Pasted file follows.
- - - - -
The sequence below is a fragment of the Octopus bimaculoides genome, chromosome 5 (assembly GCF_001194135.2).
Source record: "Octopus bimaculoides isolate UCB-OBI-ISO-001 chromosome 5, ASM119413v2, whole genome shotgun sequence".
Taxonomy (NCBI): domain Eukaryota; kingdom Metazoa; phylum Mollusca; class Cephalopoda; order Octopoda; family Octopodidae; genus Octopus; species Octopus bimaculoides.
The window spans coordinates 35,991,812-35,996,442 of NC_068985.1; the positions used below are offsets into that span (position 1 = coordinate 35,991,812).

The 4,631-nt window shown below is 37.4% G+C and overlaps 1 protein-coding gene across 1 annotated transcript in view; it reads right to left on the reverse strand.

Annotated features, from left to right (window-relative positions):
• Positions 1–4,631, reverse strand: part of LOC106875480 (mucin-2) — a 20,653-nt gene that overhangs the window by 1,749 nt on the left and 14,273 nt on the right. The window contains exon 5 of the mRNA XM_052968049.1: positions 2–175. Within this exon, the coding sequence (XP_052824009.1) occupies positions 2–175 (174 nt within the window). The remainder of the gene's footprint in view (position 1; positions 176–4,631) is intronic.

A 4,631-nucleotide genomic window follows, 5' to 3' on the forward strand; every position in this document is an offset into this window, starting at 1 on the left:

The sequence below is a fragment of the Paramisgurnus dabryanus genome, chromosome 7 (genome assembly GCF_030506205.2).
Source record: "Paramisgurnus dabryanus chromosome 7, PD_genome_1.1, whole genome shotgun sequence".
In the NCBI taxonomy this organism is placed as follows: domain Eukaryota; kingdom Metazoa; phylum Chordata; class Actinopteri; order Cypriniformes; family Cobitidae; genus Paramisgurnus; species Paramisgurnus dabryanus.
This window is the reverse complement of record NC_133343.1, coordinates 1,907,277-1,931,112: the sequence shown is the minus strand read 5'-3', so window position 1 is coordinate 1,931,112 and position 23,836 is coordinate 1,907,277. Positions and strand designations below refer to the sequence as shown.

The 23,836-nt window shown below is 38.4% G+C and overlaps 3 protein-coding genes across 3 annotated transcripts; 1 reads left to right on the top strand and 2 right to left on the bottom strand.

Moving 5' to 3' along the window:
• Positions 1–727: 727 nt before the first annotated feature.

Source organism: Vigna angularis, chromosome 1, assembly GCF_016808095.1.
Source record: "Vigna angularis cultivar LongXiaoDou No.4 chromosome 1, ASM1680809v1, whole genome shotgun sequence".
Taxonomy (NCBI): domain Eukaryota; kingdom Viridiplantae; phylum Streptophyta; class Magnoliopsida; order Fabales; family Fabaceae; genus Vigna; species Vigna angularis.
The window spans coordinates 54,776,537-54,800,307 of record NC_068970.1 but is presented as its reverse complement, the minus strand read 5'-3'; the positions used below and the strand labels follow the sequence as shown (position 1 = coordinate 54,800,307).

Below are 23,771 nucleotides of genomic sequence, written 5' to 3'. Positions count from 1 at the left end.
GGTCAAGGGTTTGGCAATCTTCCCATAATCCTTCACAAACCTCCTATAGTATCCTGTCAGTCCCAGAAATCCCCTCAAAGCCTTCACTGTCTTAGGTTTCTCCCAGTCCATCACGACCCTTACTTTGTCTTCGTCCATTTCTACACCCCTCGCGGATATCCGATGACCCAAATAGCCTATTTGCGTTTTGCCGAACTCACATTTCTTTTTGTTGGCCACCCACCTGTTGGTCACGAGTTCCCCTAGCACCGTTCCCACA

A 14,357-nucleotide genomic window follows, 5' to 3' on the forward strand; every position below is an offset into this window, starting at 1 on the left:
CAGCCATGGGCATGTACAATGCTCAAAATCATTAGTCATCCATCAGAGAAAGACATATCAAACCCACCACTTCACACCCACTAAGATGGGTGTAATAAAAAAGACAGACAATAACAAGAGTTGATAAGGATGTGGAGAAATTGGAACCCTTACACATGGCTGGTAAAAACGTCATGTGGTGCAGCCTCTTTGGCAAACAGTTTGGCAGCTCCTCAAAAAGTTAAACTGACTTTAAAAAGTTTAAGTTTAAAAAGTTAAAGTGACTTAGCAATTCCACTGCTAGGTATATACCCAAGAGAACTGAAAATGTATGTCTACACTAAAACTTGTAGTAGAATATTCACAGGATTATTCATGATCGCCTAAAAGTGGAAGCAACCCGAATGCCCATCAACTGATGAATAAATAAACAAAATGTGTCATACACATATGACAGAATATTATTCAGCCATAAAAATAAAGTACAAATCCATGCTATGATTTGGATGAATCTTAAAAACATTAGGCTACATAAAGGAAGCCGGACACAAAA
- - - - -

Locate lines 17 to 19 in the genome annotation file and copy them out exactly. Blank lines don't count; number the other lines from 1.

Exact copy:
Source record: "Vigna angularis cultivar LongXiaoDou No.4 chromosome 1, ASM1680809v1, whole genome shotgun sequence".
Taxonomy (NCBI): domain Eukaryota; kingdom Viridiplantae; phylum Streptophyta; class Magnoliopsida; order Fabales; family Fabaceae; genus Vigna; species Vigna angularis.
The window spans coordinates 54,776,537-54,800,307 of record NC_068970.1 but is presented as its reverse complement, the minus strand read 5'-3'; the positions used below and the strand labels follow the sequence as shown (position 1 = coordinate 54,800,307).